With light rain coming down, a group of five bicyclists pedaled 30 miles on Saturday and toured a cross-section of Skagit County's agricultural economy: a small organic farm, a maltster, a brewery, a tulip farm, and a restaurant that sources local ingredients.
The Bike Northwest "Tulips & Beer" tour was hosted by Experience International, a Bellingham-based nonprofit.
Since its founding in 1988, the organization has primarily facilitated international cultural and technical exchange programs in agriculture and natural resources.
Experience International founder Charlie Walkinshaw said the COVID-19 pandemic's shutdown of global travel forced the nonprofit to postpone its international programs. The group came up with a new program called Bike Northwest to highlight the agriculture, culture and ecology of the Pacific Northwest.
“(The pandemic) has given us the opportunity to come home and partner with organizations, businesses and individuals who are working in the agriculture and natural resources sector, and to do it in a safe, socially conscious and socially distanced way," he said.
Saturday's tour in Skagit County was Bike Northwest's inaugural tour. Stops included Blanchard Mountain Farm, Skagit Valley Malting, Garden Path Fermentation, Tulip Town and Terramar Brewstillery.
"Our mission for today is how much we can discover about the Skagit Valley," Connor Harron, director of Bike Northwest, told participants Saturday morning at Blanchard Mountain Farm in Bow.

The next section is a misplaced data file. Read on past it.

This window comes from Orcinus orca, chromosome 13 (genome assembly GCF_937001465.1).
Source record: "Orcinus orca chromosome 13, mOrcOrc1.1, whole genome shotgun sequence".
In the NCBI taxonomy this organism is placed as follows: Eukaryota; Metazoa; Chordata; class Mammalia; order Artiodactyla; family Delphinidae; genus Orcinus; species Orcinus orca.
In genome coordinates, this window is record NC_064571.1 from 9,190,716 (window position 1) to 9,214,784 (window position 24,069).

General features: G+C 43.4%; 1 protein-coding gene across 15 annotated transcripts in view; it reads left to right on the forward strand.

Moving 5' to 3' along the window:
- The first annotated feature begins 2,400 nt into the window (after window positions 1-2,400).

Blanchard Mountain co-owners Walter Brodie and Linda Versage purchased the 20-acre Bow property in 2013 and had their first full growing season in 2017.
Versage told the group the farm grows organic mixed vegetables and herbs, with a focus on ingredients found in Italian cooking. She said the farm sells its produce at an on-site farm stand and to area restaurants.
Versage explained the steps the farm takes to build soil quality, such as planting cover crops, which helps return nutrients to the soil and suppress weeds.
She said after the couple purchased the property, they removed invasive blackberry plants and replaced them with red-flowering currants, a native plant that attracts native pollinators. She said native species are superior pollinators for crops.
During the tour, Versage cut and handed out samples of lovage, an herb in the parsley family. She said the herb is a high-value crop for the farm and popular with area restaurants for making cocktails.
"Maybe you'll get a crop cocktail with one of these today," she said.
Tina and Tim Green of Bellingham were two participants on the tour. Tina Green said the two try to eat at restaurants that use and promote local products, and signed up for the bike tour to get a closer look at where those ingredients come from.
"We love seeing the unique and beautiful farms," she said. "By car you miss a lot."
Versage and Brodie, who both have spent careers in education, have incorporated a classroom on their farm and offered educational activities before the pandemic.
"One of the reasons we started the farm was to help teach people where their food comes from, and educate people on what it takes to grow food," Versage said.
She said experiences like Saturday's bike tour help increase awareness of farms in the area.
"It can connect people to farms and they come back and want to buy produce," she said.
Bike Northwest has upcoming one- and two-day bike tours over the spring and summer exploring the area's agriculture and ecology.